Prototyping the Food Commons was the final workshop in the Algorithmic Food Justice series. In this day-long workshop held at Spitalfields Farm, we brainstormed ideas for new algorithmic systems to create a future food commons.
In the morning session, we asked participants to read a series of scenarios from our second workshop – a live action roleplay called ‘Now London is a City Farm’. The scenarios each explored a different challenge for commons management, including membership requirements, local rule-making and conflict resolution. A key focus for us was multi-species relations: we wanted to explore how the work of insects, animals and plants could be re-valued, in order to create balanced ecosystems that provide abundance for all.
We then used these scenarios as design prompts. The challenge for each of the three groups was to design a new commons organisation and then develop several examples of how resources might be distributed between its members. We imagined that these organisations existed on a ‘blockchain’ – a digital system that allows geographically dispersed members to co-ordinate securely. Blockchain technologies are best known as the underlying infrastructure for cryptocurrencies such as Bitcoin. In creating what are known as “Distributed Autonomous Organisations” (DAOs) on the blockchain, participants were experimenting with new algorithmic methods for valuing and exchanging labour between multiple species in the process of growing food.
The DAO-n to earth group worked directly with a fictional scenario from the live action roleplay. They imagined that London was now made up of multiple neighbourhood farms, each with their own local currency. They created DAO-n to Earth to act as a currency exchange, setting the exchange rate between Hackney Pounds and Tower Hamlets Coins for example. Their big idea was to link the exchange rate to soil health data (measured by future automated sensors and analysed by a fictional Artificial Intelligence bot). Simply put, the more that you care for the soil in your area, the more that your neighbourhood currency can buy. Groups doing the long work of remediating polluted soils were included too, as the exchange measured soil health over time. In blockchain terms, this DAO used soil health data over time as ‘reputation’ to weight the worth of their tokens.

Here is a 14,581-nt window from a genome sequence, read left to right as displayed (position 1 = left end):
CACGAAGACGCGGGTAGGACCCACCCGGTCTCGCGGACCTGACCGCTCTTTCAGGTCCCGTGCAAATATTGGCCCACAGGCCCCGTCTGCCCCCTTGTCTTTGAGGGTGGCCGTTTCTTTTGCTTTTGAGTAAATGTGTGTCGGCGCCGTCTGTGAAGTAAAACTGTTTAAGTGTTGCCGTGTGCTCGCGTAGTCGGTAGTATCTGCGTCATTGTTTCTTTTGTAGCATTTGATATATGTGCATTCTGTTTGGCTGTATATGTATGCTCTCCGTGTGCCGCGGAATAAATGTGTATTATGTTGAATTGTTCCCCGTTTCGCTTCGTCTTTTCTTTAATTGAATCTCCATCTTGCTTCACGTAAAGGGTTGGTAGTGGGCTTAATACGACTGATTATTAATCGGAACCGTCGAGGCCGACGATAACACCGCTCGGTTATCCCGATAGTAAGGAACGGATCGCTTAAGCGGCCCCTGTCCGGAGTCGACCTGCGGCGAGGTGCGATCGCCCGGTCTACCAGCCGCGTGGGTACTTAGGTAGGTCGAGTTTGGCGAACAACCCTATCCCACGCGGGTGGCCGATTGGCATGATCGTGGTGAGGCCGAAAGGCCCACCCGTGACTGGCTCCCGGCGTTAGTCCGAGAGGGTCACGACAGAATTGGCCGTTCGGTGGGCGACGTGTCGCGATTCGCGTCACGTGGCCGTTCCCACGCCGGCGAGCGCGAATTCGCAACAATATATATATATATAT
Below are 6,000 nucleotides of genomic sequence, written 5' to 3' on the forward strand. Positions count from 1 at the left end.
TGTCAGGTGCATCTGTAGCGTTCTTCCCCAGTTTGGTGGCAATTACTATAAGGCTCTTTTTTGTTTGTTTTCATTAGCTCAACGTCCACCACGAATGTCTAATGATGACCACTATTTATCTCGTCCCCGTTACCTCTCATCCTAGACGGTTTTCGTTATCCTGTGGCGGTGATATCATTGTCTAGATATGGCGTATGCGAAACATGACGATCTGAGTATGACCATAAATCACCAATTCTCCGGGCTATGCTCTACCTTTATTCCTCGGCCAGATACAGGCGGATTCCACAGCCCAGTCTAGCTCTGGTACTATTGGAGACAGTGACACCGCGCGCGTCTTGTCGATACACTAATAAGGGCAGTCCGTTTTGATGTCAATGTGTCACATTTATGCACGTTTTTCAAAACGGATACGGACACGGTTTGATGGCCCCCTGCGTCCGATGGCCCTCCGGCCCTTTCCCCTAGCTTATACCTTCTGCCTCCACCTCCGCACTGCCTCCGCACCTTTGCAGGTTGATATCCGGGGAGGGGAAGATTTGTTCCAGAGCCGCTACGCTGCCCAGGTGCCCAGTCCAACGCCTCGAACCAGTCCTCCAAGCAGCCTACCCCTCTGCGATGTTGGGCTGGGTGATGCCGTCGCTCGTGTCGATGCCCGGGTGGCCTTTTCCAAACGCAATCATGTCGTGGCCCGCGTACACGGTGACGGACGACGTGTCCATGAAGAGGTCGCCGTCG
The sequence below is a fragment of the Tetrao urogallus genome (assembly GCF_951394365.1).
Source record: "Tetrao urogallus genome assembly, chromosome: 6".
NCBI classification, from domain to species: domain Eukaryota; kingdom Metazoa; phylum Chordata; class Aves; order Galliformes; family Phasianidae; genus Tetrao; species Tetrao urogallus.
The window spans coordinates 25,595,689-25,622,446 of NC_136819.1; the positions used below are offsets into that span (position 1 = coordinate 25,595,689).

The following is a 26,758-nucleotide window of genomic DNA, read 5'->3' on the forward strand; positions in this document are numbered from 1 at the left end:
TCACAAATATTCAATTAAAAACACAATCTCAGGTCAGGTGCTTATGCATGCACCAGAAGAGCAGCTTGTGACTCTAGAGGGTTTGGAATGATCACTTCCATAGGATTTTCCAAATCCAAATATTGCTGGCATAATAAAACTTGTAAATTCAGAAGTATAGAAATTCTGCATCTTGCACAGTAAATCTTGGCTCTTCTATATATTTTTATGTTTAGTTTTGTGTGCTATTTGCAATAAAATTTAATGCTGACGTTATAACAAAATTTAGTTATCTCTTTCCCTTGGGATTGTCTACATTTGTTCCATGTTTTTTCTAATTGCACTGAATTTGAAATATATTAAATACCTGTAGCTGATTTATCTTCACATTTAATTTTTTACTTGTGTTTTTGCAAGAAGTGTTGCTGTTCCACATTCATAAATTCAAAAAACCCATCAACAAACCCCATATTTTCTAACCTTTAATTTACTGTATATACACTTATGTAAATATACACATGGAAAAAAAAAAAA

The Fellowshit of Dark Matter group worked with a scenario where “waste” is eliminated, as unwanted materials from one process are used to fuel another. The group developed a techno-social system to facilitate this. An app lists all of the unwanted materials available in the commons, which other members – of all species – can claim. At this point both the giver and the recipient are rewarded with provisional tokens for this labour of exchange. These tokens become active when the value from the material is realised or “transmuted,” within the relationship e.g. waste food feeds the pigs, whose manure is then used as fertiliser. A weekly multispecies ceremony affirms and certifies that value has, in fact been transmuted, and celebrates the contributions of all species in the value chain. Where group members come up with highly creative uses for unwanted materials (that make multiple new relationships), they are given a fraction of every subsequent exchange, a kind of ‘rights’ and ‘royalties’ system.
The Corn Council group worked with a scenario about plant sacrifice, the simple observation that plants are never thanked for giving their lives to sustain humans and many other species. The group designed a system to try to reconnect disengaged and alienated actors with the plants around them. The Corn Council organisation gives tokens to reward anyone who sits with the plants; one token per minute. Each local Council decides on other token incentives for different forms of care work, such as watering and weeding, kindling new care-taking arrangements.
At lunchtime we enjoyed wonderful food cooked by members of the Zimbabwean Association using some of their crops from the farm.
In the afternoon, more participants joined us to ‘stress test’ the new organisational forms that had been designed. Knowledgeable growers reconfigured tech-focussed imaginings and added important depth and nuance to multi-species relationships and ecosystems.
Since this was the final workshop, we discussed what to do with these materials, and how we might conclude the project. At the moment, we’re working on a book publication that brings together the three prototypes with reflections on the co-design process. We’re also working on a toolkit to allow other groups to develop their own live action roleplay games.
Photo credits: Thank you to our volunteer photographers Annie Strickland, Gemma Yim and Prasana Kalanathan.